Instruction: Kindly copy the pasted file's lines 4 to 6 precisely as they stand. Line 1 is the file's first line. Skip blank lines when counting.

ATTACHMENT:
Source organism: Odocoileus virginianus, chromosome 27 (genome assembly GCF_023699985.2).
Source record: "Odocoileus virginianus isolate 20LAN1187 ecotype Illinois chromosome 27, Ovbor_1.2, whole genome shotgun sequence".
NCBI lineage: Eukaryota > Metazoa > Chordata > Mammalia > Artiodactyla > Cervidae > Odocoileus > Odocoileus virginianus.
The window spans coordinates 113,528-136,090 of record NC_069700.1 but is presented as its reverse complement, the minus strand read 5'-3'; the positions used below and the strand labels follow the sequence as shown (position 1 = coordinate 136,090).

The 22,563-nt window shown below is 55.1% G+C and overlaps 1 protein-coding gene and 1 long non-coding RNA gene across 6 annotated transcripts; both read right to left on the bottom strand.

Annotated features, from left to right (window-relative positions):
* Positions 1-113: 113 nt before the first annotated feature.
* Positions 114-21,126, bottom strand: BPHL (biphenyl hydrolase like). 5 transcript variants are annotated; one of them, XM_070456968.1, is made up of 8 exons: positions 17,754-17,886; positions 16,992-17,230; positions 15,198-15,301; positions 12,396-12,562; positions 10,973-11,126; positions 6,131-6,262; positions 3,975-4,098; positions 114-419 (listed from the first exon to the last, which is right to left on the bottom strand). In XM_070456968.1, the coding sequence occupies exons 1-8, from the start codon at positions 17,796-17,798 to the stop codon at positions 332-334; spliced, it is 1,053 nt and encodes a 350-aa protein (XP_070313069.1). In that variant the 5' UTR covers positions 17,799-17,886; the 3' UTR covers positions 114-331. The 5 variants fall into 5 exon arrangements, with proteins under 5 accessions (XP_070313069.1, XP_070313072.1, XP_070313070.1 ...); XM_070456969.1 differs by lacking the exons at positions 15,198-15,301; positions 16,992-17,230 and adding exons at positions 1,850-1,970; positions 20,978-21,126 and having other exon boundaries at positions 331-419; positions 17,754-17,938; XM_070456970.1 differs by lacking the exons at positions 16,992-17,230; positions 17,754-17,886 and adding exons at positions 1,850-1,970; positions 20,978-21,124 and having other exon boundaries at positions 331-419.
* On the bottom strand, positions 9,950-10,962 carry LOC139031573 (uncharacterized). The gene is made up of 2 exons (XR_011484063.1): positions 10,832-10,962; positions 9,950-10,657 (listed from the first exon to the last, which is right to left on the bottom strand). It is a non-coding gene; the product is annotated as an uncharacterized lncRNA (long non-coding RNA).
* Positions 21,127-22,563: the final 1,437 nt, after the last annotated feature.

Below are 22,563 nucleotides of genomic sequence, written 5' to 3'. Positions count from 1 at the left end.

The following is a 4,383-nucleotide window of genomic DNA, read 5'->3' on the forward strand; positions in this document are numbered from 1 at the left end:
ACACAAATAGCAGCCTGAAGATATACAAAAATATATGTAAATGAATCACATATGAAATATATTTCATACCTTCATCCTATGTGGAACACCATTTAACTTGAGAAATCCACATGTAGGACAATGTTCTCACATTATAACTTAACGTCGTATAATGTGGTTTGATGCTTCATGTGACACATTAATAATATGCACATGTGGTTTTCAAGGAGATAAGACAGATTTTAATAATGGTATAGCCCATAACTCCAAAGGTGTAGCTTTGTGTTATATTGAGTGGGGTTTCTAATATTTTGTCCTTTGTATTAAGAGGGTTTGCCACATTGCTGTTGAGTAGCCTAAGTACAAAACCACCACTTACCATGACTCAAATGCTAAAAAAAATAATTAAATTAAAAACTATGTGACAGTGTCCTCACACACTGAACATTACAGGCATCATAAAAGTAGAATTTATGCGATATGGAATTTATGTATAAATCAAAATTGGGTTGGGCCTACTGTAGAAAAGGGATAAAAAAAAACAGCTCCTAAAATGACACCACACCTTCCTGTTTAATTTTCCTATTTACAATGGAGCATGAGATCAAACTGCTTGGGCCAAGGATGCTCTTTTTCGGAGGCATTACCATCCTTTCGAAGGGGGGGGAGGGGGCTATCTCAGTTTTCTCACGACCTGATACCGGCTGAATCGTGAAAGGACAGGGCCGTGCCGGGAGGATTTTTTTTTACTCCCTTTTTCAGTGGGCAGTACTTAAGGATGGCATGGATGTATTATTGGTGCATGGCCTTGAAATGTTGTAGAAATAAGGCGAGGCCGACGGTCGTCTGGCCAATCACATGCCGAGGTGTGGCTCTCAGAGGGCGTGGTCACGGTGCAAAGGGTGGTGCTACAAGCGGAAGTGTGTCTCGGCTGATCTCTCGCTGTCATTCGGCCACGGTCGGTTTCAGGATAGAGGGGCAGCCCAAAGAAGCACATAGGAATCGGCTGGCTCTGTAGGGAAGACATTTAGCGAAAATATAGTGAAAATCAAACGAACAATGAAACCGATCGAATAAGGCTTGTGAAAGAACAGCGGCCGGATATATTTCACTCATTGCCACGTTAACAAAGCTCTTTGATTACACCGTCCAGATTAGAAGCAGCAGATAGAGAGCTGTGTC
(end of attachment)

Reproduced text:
The window spans coordinates 113,528-136,090 of record NC_069700.1 but is presented as its reverse complement, the minus strand read 5'-3'; the positions used below and the strand labels follow the sequence as shown (position 1 = coordinate 136,090).

The 22,563-nt window shown below is 55.1% G+C and overlaps 1 protein-coding gene and 1 long non-coding RNA gene across 6 annotated transcripts; both read right to left on the bottom strand.

Annotated features, from left to right (window-relative positions):